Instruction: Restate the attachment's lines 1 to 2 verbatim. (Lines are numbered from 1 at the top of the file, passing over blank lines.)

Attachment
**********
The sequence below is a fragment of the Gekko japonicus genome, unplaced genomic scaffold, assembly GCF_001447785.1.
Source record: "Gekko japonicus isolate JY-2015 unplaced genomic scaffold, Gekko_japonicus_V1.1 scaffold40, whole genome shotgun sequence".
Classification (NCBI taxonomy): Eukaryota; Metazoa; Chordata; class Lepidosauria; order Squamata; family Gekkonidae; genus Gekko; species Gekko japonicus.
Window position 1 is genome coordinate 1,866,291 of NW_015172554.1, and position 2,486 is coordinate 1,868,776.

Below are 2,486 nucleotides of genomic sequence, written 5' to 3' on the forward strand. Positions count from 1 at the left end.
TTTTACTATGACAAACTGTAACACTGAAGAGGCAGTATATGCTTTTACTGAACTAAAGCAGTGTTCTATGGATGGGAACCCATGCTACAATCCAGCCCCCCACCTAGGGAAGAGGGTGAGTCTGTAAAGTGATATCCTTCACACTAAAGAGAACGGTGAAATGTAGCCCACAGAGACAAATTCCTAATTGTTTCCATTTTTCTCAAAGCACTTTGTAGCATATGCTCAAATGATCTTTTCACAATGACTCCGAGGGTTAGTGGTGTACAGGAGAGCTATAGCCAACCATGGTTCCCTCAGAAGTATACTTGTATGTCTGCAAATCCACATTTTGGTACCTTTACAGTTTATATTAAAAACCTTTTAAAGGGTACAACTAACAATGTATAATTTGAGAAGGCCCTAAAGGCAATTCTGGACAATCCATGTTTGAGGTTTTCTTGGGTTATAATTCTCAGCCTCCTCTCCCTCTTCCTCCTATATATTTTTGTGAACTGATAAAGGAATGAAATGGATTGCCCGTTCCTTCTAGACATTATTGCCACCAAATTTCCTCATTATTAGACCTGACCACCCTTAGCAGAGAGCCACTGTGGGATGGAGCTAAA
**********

The sequence below is a fragment of the Gekko japonicus genome, unplaced genomic scaffold, assembly GCF_001447785.1.
Source record: "Gekko japonicus isolate JY-2015 unplaced genomic scaffold, Gekko_japonicus_V1.1 scaffold40, whole genome shotgun sequence".